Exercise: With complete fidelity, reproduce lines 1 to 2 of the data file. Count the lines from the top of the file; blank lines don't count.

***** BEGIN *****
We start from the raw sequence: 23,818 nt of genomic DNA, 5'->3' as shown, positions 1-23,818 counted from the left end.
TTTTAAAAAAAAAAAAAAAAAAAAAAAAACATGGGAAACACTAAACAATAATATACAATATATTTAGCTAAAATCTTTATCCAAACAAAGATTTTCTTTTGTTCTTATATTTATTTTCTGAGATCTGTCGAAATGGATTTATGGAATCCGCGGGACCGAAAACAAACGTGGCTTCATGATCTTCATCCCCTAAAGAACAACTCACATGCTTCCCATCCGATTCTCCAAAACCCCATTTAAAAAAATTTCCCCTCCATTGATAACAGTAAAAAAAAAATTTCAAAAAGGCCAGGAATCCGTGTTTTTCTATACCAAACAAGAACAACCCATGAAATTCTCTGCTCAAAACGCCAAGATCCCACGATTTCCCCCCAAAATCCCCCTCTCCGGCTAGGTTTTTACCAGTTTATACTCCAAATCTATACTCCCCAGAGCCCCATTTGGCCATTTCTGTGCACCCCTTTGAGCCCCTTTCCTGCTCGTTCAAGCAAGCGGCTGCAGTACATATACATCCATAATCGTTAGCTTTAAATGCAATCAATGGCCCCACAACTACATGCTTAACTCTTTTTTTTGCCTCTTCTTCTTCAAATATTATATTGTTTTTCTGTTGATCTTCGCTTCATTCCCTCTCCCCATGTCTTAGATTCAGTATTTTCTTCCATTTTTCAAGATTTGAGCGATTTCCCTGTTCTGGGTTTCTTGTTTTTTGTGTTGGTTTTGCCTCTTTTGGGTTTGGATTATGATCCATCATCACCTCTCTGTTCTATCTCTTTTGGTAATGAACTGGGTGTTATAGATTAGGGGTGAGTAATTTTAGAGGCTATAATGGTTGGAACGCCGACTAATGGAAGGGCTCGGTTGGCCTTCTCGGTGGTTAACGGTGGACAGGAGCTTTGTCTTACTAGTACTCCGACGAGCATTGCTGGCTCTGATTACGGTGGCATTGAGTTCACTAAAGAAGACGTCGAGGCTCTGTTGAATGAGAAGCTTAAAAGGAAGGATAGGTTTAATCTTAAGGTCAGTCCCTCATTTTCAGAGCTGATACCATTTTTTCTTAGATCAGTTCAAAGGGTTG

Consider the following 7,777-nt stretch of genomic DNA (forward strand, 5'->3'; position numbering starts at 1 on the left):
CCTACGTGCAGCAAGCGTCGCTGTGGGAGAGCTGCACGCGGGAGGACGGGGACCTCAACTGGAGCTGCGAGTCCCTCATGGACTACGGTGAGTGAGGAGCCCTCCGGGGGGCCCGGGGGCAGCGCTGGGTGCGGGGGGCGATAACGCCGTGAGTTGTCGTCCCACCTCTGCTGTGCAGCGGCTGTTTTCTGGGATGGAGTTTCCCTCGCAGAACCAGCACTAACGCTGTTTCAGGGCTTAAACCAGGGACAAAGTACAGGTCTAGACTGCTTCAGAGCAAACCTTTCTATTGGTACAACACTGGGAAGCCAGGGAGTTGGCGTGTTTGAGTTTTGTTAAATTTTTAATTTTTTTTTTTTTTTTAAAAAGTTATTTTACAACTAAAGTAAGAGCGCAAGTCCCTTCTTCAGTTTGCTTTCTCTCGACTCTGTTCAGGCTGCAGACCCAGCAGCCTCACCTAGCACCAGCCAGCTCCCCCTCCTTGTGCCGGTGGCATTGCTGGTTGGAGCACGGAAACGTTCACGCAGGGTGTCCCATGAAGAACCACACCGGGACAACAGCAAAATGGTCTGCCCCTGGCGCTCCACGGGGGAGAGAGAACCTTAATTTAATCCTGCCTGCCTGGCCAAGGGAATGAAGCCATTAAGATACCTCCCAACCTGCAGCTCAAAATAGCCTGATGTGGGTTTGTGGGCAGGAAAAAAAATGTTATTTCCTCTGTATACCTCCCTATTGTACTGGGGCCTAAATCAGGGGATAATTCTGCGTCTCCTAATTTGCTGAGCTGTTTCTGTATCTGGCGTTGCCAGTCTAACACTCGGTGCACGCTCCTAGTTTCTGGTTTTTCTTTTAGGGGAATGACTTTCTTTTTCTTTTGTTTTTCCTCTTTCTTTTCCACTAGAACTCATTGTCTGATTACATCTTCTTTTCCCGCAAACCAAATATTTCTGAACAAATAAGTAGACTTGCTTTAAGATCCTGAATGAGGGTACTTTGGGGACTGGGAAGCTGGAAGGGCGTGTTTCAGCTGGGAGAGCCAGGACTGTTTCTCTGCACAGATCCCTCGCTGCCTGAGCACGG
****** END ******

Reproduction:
We start from the raw sequence: 23,818 nt of genomic DNA, 5'->3' as shown, positions 1-23,818 counted from the left end.
TTTTAAAAAAAAAAAAAAAAAAAAAAAAACATGGGAAACACTAAACAATAATATACAATATATTTAGCTAAAATCTTTATCCAAACAAAGATTTTCTTTTGTTCTTATATTTATTTTCTGAGATCTGTCGAAATGGATTTATGGAATCCGCGGGACCGAAAACAAACGTGGCTTCATGATCTTCATCCCCTAAAGAACAACTCACATGCTTCCCATCCGATTCTCCAAAACCCCATTTAAAAAAATTTCCCCTCCATTGATAACAGTAAAAAAAAAATTTCAAAAAGGCCAGGAATCCGTGTTTTTCTATACCAAACAAGAACAACCCATGAAATTCTCTGCTCAAAACGCCAAGATCCCACGATTTCCCCCCAAAATCCCCCTCTCCGGCTAGGTTTTTACCAGTTTATACTCCAAATCTATACTCCCCAGAGCCCCATTTGGCCATTTCTGTGCACCCCTTTGAGCCCCTTTCCTGCTCGTTCAAGCAAGCGGCTGCAGTACATATACATCCATAATCGTTAGCTTTAAATGCAATCAATGGCCCCACAACTACATGCTTAACTCTTTTTTTTGCCTCTTCTTCTTCAAATATTATATTGTTTTTCTGTTGATCTTCGCTTCATTCCCTCTCCCCATGTCTTAGATTCAGTATTTTCTTCCATTTTTCAAGATTTGAGCGATTTCCCTGTTCTGGGTTTCTTGTTTTTTGTGTTGGTTTTGCCTCTTTTGGGTTTGGATTATGATCCATCATCACCTCTCTGTTCTATCTCTTTTGGTAATGAACTGGGTGTTATAGATTAGGGGTGAGTAATTTTAGAGGCTATAATGGTTGGAACGCCGACTAATGGAAGGGCTCGGTTGGCCTTCTCGGTGGTTAACGGTGGACAGGAGCTTTGTCTTACTAGTACTCCGACGAGCATTGCTGGCTCTGATTACGGTGGCATTGAGTTCACTAAAGAAGACGTCGAGGCTCTGTTGAATGAGAAGCTTAAAAGGAAGGATAGGTTTAATCTTAAGGTCAGTCCCTCATTTTCAGAGCTGATACCATTTTTTCTTAGATCAGTTCAAAGGGTTG